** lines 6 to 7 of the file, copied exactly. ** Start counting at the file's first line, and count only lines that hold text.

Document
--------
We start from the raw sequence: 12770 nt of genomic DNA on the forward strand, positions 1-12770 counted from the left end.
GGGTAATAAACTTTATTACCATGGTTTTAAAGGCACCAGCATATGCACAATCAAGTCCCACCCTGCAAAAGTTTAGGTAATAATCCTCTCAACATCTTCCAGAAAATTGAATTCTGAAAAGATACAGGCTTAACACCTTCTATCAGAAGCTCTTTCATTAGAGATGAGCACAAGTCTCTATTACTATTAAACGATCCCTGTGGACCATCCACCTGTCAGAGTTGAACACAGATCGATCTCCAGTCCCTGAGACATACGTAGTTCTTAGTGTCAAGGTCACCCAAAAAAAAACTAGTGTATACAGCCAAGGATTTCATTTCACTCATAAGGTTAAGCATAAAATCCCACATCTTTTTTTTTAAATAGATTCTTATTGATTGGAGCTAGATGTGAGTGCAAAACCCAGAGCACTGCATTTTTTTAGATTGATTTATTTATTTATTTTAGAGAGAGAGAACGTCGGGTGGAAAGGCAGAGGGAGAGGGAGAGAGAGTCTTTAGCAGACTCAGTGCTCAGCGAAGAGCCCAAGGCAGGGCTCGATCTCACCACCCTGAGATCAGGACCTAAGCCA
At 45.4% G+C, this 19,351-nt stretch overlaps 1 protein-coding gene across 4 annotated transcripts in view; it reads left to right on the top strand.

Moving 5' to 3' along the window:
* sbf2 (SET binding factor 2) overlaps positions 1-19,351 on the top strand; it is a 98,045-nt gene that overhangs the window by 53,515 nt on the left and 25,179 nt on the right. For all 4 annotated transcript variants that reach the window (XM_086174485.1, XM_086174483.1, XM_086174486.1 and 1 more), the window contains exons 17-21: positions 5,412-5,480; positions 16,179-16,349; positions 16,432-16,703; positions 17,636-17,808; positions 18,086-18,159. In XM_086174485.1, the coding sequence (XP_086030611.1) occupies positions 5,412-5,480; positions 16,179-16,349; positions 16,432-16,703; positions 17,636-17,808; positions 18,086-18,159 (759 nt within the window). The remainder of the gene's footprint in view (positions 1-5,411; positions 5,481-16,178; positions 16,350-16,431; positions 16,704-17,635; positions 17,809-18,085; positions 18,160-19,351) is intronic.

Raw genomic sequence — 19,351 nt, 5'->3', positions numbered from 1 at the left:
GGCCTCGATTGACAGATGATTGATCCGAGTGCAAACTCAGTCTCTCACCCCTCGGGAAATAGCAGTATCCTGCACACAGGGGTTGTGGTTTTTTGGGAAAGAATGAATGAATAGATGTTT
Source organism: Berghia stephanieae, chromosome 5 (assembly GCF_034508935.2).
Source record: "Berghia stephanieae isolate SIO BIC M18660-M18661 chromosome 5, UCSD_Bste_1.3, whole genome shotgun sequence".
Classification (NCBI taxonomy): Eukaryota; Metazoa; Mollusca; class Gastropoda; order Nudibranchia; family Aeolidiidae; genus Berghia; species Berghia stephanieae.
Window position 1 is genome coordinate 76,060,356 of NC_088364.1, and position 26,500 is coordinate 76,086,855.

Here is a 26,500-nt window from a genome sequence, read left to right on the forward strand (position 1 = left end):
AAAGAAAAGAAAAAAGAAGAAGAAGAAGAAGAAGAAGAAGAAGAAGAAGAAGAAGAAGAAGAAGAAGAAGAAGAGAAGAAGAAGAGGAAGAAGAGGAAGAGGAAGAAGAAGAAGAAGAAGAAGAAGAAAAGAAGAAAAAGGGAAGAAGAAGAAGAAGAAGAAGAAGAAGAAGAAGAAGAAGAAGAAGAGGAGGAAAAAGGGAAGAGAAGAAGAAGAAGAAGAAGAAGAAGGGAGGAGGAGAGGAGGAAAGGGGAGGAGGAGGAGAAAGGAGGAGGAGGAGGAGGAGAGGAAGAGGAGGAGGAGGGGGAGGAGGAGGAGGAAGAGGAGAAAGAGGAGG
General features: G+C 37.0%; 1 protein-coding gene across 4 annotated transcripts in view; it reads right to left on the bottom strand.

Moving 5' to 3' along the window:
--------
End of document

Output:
Raw genomic sequence — 19,351 nt, 5'->3', positions numbered from 1 at the left:
GGCCTCGATTGACAGATGATTGATCCGAGTGCAAACTCAGTCTCTCACCCCTCGGGAAATAGCAGTATCCTGCACACAGGGGTTGTGGTTTTTTGGGAAAGAATGAATGAATAGATGTTT